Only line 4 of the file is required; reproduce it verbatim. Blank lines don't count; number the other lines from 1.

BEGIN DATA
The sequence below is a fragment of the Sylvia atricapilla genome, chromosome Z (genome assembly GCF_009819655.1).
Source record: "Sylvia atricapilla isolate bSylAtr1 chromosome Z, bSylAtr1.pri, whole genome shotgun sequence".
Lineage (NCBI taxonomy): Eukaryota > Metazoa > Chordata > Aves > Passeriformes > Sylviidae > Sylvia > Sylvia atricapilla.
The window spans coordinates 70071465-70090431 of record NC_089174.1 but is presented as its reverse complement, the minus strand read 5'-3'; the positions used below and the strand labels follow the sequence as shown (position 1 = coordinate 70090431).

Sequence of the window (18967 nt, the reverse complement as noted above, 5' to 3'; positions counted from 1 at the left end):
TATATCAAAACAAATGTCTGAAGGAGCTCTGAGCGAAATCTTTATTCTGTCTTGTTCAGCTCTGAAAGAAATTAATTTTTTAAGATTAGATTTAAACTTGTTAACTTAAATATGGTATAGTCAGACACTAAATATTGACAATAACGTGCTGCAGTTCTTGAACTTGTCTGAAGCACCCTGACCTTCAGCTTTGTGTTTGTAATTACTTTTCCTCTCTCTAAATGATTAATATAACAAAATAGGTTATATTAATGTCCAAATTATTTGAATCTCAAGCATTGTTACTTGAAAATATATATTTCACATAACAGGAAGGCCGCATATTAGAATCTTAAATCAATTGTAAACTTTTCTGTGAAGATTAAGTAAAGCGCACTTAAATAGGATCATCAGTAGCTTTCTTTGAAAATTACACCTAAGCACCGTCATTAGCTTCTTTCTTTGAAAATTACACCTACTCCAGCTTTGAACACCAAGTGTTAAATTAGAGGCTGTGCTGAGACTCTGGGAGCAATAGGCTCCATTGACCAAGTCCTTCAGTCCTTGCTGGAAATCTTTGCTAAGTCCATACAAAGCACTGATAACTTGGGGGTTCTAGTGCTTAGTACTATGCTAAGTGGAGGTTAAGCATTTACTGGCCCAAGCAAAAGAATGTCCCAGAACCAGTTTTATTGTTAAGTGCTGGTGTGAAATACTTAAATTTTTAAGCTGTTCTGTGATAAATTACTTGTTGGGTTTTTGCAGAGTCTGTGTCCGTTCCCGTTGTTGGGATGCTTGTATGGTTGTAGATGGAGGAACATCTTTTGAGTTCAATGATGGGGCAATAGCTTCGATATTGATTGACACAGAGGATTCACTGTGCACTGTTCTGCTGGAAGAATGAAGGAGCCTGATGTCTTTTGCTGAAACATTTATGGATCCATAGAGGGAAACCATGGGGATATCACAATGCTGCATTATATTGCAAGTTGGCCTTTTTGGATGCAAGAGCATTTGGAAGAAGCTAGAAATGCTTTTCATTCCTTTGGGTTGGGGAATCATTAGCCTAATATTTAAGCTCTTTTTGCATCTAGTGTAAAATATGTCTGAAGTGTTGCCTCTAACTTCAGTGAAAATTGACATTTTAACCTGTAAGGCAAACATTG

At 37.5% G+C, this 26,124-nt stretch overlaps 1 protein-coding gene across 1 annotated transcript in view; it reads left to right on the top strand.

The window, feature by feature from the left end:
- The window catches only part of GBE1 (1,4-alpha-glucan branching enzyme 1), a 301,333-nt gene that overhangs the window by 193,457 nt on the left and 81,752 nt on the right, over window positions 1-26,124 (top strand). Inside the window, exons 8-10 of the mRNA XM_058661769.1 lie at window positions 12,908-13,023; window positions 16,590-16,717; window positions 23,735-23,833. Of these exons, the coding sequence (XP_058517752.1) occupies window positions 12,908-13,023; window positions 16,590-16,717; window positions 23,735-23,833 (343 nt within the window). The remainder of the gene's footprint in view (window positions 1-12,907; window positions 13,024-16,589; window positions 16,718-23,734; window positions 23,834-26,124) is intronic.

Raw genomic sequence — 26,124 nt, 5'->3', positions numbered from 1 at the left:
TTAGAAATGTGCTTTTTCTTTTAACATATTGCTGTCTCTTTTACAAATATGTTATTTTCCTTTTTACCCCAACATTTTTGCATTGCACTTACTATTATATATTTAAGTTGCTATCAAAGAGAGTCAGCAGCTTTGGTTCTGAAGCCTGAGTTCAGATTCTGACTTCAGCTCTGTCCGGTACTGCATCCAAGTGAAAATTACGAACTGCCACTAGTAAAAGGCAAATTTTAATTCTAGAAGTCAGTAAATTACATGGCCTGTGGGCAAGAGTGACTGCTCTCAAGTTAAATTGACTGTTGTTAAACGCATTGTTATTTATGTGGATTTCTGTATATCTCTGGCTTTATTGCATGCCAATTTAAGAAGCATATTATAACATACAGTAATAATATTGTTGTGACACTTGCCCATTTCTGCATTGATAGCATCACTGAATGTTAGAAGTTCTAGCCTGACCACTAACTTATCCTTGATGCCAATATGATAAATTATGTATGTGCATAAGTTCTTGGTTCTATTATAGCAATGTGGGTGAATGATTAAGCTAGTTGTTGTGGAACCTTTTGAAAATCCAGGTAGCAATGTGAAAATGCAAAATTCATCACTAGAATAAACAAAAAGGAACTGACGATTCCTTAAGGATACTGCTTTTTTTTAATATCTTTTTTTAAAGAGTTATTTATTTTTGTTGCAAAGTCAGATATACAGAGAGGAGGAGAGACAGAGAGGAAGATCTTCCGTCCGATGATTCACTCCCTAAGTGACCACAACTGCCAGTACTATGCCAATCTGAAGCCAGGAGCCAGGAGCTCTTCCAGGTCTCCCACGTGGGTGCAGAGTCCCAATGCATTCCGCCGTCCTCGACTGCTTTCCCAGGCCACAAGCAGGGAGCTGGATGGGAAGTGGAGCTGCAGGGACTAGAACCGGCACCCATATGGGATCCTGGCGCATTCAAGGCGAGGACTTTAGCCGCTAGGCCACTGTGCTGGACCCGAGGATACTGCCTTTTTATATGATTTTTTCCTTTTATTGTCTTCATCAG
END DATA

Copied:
The window spans coordinates 70071465-70090431 of record NC_089174.1 but is presented as its reverse complement, the minus strand read 5'-3'; the positions used below and the strand labels follow the sequence as shown (position 1 = coordinate 70090431).